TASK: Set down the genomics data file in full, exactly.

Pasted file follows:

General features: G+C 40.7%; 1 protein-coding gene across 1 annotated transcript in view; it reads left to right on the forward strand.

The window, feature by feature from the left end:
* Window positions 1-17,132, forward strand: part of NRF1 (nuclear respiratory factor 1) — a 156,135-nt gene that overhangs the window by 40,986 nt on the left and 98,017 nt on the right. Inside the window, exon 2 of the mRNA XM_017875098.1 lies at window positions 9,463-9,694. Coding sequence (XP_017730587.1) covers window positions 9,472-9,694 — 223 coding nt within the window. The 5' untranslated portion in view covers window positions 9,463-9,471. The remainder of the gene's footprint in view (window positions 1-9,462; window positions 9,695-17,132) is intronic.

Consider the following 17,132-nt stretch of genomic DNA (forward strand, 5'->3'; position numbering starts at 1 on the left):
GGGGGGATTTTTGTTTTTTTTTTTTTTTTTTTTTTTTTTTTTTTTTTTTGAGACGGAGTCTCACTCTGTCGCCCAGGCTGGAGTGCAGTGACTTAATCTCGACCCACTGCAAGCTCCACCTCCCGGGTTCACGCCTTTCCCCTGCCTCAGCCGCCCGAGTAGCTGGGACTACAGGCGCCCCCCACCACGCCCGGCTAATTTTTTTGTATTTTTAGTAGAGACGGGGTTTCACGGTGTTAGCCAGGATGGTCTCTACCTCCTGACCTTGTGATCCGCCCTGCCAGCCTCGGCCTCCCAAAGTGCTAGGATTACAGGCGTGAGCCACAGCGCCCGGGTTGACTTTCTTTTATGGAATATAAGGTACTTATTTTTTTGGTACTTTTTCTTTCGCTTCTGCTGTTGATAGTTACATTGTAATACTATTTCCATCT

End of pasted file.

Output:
General features: G+C 40.7%; 1 protein-coding gene across 1 annotated transcript in view; it reads left to right on the forward strand.

The window, feature by feature from the left end:
* Window positions 1-17,132, forward strand: part of NRF1 (nuclear respiratory factor 1) — a 156,135-nt gene that overhangs the window by 40,986 nt on the left and 98,017 nt on the right. Inside the window, exon 2 of the mRNA XM_017875098.1 lies at window positions 9,463-9,694. Coding sequence (XP_017730587.1) covers window positions 9,472-9,694 — 223 coding nt within the window. The 5' untranslated portion in view covers window positions 9,463-9,471. The remainder of the gene's footprint in view (window positions 1-9,462; window positions 9,695-17,132) is intronic.

Consider the following 17,132-nt stretch of genomic DNA (forward strand, 5'->3'; position numbering starts at 1 on the left):
GGGGGGATTTTTGTTTTTTTTTTTTTTTTTTTTTTTTTTTTTTTTTTTTGAGACGGAGTCTCACTCTGTCGCCCAGGCTGGAGTGCAGTGACTTAATCTCGACCCACTGCAAGCTCCACCTCCCGGGTTCACGCCTTTCCCCTGCCTCAGCCGCCCGAGTAGCTGGGACTACAGGCGCCCCCCACCACGCCCGGCTAATTTTTTTGTATTTTTAGTAGAGACGGGGTTTCACGGTGTTAGCCAGGATGGTCTCTACCTCCTGACCTTGTGATCCGCCCTGCCAGCCTCGGCCTCCCAAAGTGCTAGGATTACAGGCGTGAGCCACAGCGCCCGGGTTGACTTTCTTTTATGGAATATAAGGTACTTATTTTTTTGGTACTTTTTCTTTCGCTTCTGCTGTTGATAGTTACATTGTAATACTATTTCCATCT